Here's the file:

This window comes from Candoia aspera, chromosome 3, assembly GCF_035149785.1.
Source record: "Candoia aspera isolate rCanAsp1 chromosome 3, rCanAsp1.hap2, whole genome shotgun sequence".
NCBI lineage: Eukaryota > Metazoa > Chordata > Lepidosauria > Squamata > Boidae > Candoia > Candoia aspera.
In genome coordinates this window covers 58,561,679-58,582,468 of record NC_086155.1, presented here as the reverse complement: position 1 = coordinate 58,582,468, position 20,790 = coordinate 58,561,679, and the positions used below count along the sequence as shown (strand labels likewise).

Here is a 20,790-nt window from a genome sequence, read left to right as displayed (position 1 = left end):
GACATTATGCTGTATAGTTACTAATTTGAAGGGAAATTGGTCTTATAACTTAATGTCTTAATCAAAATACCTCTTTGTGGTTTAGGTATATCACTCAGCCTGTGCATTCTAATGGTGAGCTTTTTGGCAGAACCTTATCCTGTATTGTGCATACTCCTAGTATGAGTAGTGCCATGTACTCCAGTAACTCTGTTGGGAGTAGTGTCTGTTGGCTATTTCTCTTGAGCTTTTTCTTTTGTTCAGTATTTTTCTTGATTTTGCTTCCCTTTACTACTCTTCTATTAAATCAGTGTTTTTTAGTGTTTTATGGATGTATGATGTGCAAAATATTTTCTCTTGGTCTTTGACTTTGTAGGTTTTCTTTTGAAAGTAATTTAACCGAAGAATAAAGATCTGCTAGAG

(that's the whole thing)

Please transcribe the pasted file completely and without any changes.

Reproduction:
This window comes from Candoia aspera, chromosome 3, assembly GCF_035149785.1.
Source record: "Candoia aspera isolate rCanAsp1 chromosome 3, rCanAsp1.hap2, whole genome shotgun sequence".
NCBI lineage: Eukaryota > Metazoa > Chordata > Lepidosauria > Squamata > Boidae > Candoia > Candoia aspera.
In genome coordinates this window covers 58,561,679-58,582,468 of record NC_086155.1, presented here as the reverse complement: position 1 = coordinate 58,582,468, position 20,790 = coordinate 58,561,679, and the positions used below count along the sequence as shown (strand labels likewise).

Here is a 20,790-nt window from a genome sequence, read left to right as displayed (position 1 = left end):
GACATTATGCTGTATAGTTACTAATTTGAAGGGAAATTGGTCTTATAACTTAATGTCTTAATCAAAATACCTCTTTGTGGTTTAGGTATATCACTCAGCCTGTGCATTCTAATGGTGAGCTTTTTGGCAGAACCTTATCCTGTATTGTGCATACTCCTAGTATGAGTAGTGCCATGTACTCCAGTAACTCTGTTGGGAGTAGTGTCTGTTGGCTATTTCTCTTGAGCTTTTTCTTTTGTTCAGTATTTTTCTTGATTTTGCTTCCCTTTACTACTCTTCTATTAAATCAGTGTTTTTTAGTGTTTTATGGATGTATGATGTGCAAAATATTTTCTCTTGGTCTTTGACTTTGTAGGTTTTCTTTTGAAAGTAATTTAACCGAAGAATAAAGATCTGCTAGAG